Talk:Depopulation of Chagossians from the Chagos Archipelago
|WikiProject Human rights||(Rated C-class, Low-importance)|
|This article is written in British English (colour, realise, travelled), and some terms used in it are different or absent from other varieties of English. According to the relevant style guide, this should not be changed without broad consensus.|
Extermely biased and factually suspect.
Without doubt there is a story to tell here, but I don't think this is the place to protest the rights and wrongs of the depopulation. There is a simple chronology of events, any diversion into questions of conspiracy does not belong in quasi authoritative source such as this. From beginning to end this piece abounds in moral judgements, none of which belong here.
Describing the ilois as '(remaining) the rightful and legal inhabitants' is factually misleading. By UK law the 2004 Orders in Council deprive them of any rights to inhabit the islands. One may agree or disagree with this situation, but it cannot seriously be argued that this is not the position in strict law.
Innuendo which cannot be substansiated needs to go. The suggestion (and only that, a suggestion) that Sir Seewoosagar Ramgoolan received his knighthood for selling Diego Gargia does not belong here.
These moral judgements and factual inncauracies do no justice to this subject. Those coming here should be entitled to find balanced and accurate information. I would strongly urge the original writer to tidy this up.
Xdamr 23:27, 12 January 2006 (UTC)
- Hear hear. We said this before, and nothing has been done about it. I would do it myself, but I know nothing of the history and fear I would introduce factual mistakes. BobThePirate 17:09, 13 January 2006 (UTC)
- Well I'll leave it a week or so to see if the original author will come back to it. Otherwise I'll be happy to go through it and try to eliminate the more obvious bias, I can't speak to the facts however (beyond a superficial level) so someone else will need to tackle this.
Xdamr 00:39, 14 January 2006 (UTC)
To reply to the comment relating to the 2004 Order in Council: That was the subject of a High Court action in 2006 and it was declared unlawful. The Government's appeal was dismissed by the Court of Appeal in May 2007. 184.108.40.206 09:52, 23 May 2007 (UTC)
Right, I've had enough of waiting for somebody else to do something about the state of this article so I have rewritten it.
I know almost nothing about this business, so I have confined myself largely to rephrasing things to remove obvious allegations of improper conduct or motives - for example towards the end it stated that the "illiterate" islanders signed the British offer, but there's nothing to support that so I reworded it to say only that some accepted it.
One exception is that a lawsuit was mentioned as having been brought against the British. I deleted this fact as it said nothing about the outcome of the case, if any.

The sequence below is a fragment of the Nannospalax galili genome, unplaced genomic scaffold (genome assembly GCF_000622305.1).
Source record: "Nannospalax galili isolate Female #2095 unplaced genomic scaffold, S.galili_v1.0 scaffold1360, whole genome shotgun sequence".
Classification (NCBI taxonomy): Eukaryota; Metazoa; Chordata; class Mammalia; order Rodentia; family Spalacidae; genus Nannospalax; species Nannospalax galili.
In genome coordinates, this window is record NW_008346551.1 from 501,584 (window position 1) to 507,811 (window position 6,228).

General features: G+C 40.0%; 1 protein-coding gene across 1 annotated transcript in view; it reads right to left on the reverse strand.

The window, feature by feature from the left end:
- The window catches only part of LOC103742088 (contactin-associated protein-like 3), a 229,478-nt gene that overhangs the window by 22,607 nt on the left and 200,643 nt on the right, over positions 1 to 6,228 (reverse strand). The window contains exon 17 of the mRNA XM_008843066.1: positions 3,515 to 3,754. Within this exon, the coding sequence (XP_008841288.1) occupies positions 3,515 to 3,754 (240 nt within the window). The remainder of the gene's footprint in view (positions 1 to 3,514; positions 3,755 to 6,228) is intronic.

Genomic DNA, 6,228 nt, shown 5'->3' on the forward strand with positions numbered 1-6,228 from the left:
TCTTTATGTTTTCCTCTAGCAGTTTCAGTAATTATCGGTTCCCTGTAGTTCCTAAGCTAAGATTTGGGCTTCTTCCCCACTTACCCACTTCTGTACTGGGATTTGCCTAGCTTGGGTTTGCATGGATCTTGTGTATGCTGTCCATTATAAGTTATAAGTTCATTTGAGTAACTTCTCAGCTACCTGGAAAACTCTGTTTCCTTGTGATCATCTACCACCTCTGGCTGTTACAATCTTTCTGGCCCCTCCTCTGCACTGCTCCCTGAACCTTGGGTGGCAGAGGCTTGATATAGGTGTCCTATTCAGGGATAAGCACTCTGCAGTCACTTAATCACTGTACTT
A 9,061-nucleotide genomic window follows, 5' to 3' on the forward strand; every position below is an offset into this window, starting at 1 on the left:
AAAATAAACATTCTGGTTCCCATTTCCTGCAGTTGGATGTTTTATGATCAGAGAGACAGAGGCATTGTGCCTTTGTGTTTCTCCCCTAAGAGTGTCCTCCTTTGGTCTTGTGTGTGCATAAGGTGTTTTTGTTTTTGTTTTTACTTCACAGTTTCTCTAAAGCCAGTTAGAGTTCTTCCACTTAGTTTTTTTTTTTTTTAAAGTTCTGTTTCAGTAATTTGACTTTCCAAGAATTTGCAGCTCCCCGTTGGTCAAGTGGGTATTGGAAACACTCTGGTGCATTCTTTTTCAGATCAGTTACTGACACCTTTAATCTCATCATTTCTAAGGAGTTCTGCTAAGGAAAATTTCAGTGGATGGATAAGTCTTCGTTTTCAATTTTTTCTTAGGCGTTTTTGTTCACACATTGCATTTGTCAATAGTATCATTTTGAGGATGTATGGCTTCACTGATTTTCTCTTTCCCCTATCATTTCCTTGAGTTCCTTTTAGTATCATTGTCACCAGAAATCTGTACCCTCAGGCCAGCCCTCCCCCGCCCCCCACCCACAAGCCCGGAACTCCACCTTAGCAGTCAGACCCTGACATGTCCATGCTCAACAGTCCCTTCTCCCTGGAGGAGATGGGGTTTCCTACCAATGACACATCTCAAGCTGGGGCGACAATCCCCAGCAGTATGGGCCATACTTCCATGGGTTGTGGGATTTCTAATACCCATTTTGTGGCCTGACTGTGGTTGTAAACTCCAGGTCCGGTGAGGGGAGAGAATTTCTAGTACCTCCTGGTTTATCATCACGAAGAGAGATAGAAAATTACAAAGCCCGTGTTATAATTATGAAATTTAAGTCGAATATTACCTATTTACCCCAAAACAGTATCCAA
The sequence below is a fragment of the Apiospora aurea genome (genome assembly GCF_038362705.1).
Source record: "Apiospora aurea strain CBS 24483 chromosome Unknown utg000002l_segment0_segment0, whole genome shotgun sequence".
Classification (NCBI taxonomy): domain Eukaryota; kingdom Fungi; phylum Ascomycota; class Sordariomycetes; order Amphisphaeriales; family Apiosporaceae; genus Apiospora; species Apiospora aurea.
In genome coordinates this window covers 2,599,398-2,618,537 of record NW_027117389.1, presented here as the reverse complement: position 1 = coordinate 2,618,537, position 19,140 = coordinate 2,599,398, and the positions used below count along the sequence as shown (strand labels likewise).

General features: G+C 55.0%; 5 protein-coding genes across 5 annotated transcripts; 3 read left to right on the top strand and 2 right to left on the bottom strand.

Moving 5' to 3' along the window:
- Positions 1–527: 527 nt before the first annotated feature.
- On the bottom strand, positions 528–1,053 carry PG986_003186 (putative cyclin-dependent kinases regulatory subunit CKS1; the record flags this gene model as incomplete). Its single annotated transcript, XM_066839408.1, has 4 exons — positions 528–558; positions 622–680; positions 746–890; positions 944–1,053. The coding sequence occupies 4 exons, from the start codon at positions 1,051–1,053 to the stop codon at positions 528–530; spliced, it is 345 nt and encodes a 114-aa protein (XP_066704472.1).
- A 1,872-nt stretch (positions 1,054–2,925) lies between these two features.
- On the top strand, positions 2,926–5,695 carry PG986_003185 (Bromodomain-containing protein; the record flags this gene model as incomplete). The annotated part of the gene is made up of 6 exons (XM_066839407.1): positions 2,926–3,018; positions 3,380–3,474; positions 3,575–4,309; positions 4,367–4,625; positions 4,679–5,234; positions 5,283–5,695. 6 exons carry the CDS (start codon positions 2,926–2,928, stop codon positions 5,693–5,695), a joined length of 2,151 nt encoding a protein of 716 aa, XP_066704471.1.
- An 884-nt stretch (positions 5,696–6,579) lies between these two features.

I've also cleaned up a lot of paragraph breaks. Previously it was more or less one to two sentences per paragraph.
I hope I haven't introduced any factual inaccuracies, but I think this half-solution is far better than what was there. BobThePirate 21:08, 26 February 2006 (UTC)
I'm not sure they should be labeled indigenous. The island was uninhabited until the 1800's (or so). I'm not going to change it because I'm not sure what the best way to phrase it would be, but I think it should be changed. LM1026 09:27, 9 May 2006 (UTC)
- I've changed it to "established," which is both factually correct and avoids the implications of "indigenous." Nick Cooper 16:00, 24 December 2006 (UTC)
- I agree "indigenous" is not accurate. It is as accurate as describing the populations of the Caribbean, e.g. Haiti, as indigenous. "Native" might be a better term though the difference between "indigenous" and "native" is probably too subtle. I prefer established or resisdents, even long-time residents, or "centuries-old community". --Bruce Hall (talk) 05:18, 13 June 2012 (UTC)
- According to wiki's article on "Indigenous_peoples" the people of Diego Garcia would certainly qualify.220.127.116.11 (talk) 12:14, 11 March 2013 (UTC)
The section under 'depopulated' mentions the 'the conspiracy theory' making a certain argument, and this not only violates neutral point of view [in my opinion, 'conspiracy theory' is a weasel word], but it is very vague: it doesn't say who, specifically, made that argument. Filippo Argenti 22:51, 21 January 2007 (UTC)
- Yes, you're right, although this seems to be a legacy of the origins of the page. I've toned it down, although it really still needs a citation. Nick Cooper 10:47, 23 May 2007 (UTC)
- To reiterate a point made earlier by Garrick 92, there are a lot of requests for citation here that could very easily be rectified by making reference to Hansard, the UK Parliamentary Record. I'm not familiar enough with Wpedia to do it myself. Maconochie 22:19, 13 October 2007 (UTC)